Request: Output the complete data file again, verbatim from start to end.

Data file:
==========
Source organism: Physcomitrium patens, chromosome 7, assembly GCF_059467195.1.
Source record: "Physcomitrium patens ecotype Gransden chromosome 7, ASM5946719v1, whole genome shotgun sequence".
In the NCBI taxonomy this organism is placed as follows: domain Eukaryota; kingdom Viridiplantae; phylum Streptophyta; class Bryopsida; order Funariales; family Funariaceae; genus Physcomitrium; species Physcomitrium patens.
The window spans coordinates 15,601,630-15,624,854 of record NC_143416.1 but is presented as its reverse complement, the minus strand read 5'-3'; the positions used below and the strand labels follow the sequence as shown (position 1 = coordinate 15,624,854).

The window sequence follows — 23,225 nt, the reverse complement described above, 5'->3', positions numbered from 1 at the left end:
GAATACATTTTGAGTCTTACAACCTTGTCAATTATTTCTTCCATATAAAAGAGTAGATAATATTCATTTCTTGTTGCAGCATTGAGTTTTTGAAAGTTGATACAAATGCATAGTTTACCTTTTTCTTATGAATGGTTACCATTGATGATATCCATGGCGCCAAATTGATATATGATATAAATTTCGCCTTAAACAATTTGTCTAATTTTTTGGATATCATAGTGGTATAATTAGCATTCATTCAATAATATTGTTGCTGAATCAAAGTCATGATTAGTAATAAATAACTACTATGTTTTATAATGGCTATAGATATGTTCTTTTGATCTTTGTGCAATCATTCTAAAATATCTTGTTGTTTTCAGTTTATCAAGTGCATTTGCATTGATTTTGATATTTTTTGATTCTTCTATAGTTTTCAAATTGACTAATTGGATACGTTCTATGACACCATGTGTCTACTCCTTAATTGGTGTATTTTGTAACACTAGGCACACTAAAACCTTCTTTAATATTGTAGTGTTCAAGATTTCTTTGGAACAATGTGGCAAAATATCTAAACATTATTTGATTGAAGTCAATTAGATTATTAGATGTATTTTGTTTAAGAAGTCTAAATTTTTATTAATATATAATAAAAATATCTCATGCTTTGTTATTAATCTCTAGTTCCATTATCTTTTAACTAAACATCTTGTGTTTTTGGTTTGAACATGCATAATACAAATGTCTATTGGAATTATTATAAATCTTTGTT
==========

Source organism: Physcomitrium patens, chromosome 7, assembly GCF_059467195.1.
Source record: "Physcomitrium patens ecotype Gransden chromosome 7, ASM5946719v1, whole genome shotgun sequence".
In the NCBI taxonomy this organism is placed as follows: domain Eukaryota; kingdom Viridiplantae; phylum Streptophyta; class Bryopsida; order Funariales; family Funariaceae; genus Physcomitrium; species Physcomitrium patens.
The window spans coordinates 15,601,630-15,624,854 of record NC_143416.1 but is presented as its reverse complement, the minus strand read 5'-3'; the positions used below and the strand labels follow the sequence as shown (position 1 = coordinate 15,624,854).

The window sequence follows — 23,225 nt, the reverse complement described above, 5'->3', positions numbered from 1 at the left end:
GAATACATTTTGAGTCTTACAACCTTGTCAATTATTTCTTCCATATAAAAGAGTAGATAATATTCATTTCTTGTTGCAGCATTGAGTTTTTGAAAGTTGATACAAATGCATAGTTTACCTTTTTCTTATGAATGGTTACCATTGATGATATCCATGGCGCCAAATTGATATATGATATAAATTTCGCCTTAAACAATTTGTCTAATTTTTTGGATATCATAGTGGTATAATTAGCATTCATTCAATAATATTGTTGCTGAATCAAAGTCATGATTAGTAATAAATAACTACTATGTTTTATAATGGCTATAGATATGTTCTTTTGATCTTTGTGCAATCATTCTAAAATATCTTGTTGTTTTCAGTTTATCAAGTGCATTTGCATTGATTTTGATATTTTTTGATTCTTCTATAGTTTTCAAATTGACTAATTGGATACGTTCTATGACACCATGTGTCTACTCCTTAATTGGTGTATTTTGTAACACTAGGCACACTAAAACCTTCTTTAATATTGTAGTGTTCAAGATTTCTTTGGAACAATGTGGCAAAATATCTAAACATTATTTGATTGAAGTCAATTAGATTATTAGATGTATTTTGTTTAAGAAGTCTAAATTTTTATTAATATATAATAAAAATATCTCATGCTTTGTTATTAATCTCTAGTTCCATTATCTTTTAACTAAACATCTTGTGTTTTTGGTTTGAACATGCATAATACAAATGTCTATTGGAATTATTATAAATCTTTGTT